The sidelines of sports events are filled with the Wire Service photographer, a freelance photographer hired for the game by agencies like Getty, Associated Press (AP), USA Today Sports Images, etc. Most agencies do not let you own your images, USA Today Sports Images does. However it is increasingly difficult to make freelance “Stock Image Sales” of your pictures as I once did during the 1980’s and 90’s.
Why is it so difficult to independently sell my pictures to magazines? Because those who need pictures (newspapers, magazines, trading card companies, sports annual publications etc, etc) are subscribers to these wire service agencies and make yearly picture purchases in large volume. Thus the agency/wire service “Volume Price” is very low for their subscribers…probably lower than you can go and still make a living.
Whoa! …this isn’t sounding very encouraging. Maybe so for the fan who wants to “be there” so he can have cool dinner conversation with his pals, but for those photographers who want to “Make It” in the industry working for the wire is the way to go. Perhaps not your only gig as income for working with an agency can vary (and there aren’t enough football games year round). So don’t quit your day job just yet.
|Image #7 Wire Service Editorial Day Rates … In the Crease.
At the time of this writing USA Today Sports Imaging is paying a $125 day rate for covering a game (one day of work) and the photographer’s expenses (travel, hotel)…and the photographer retains their image ownership/rights. Associated Press (AP) pays $250 day rate and expenses but No ownership or Rights…AP requires a “Buy Out” scenario. Sports Illustrated pays $500 as a day rate and also the photographer’s expenses. SI‘s day rate of $500 is paid against the “Space Rate.” In other words, you get a guarantee day rate ($500) for covering the game, but you also get more money (space rate) when your images are published in the magazine.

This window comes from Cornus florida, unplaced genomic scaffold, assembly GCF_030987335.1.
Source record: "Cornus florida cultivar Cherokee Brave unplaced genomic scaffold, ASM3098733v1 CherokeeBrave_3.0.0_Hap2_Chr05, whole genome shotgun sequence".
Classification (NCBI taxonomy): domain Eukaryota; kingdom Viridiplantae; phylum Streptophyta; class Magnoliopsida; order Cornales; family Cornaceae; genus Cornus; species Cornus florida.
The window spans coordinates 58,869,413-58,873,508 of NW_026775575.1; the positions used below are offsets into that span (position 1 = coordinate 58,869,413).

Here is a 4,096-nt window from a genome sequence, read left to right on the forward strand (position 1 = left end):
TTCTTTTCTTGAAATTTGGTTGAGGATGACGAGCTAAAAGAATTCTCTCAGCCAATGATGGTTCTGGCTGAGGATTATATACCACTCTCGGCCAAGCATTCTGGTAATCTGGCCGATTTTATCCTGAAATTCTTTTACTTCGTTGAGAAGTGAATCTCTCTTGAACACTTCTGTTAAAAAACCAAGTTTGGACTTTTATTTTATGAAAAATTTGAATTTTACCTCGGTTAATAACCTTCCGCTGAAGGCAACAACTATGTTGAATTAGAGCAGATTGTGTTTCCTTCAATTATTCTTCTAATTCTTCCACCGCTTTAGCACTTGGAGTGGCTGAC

“Space Rates” are the price per picture published. Space rates vary widely from publication to publication and usually depend on circulation size. But keep in mind that making individual “Stock Image” picture sales are difficult for the freelancer because of league restrictions and low Volume Pricing by wire services.
FotoQuote is a download program that will help you determine common space rates and usage fees for published photography. www.fotoquote.com …is the link last time I looked.
WARNING! …You Must Be FAST!
The editorial magazine and wire photographer must be able to: capture the key moment of the game, download, pull selected images, caption and keyword, tone and crop images (no time for Photoshop extravagance), and send them to the magazine editor or wire service. And then run back out to the next quarter of the game and capture more key moments, do it all again, game in and game out, week in and week out, day in and day out.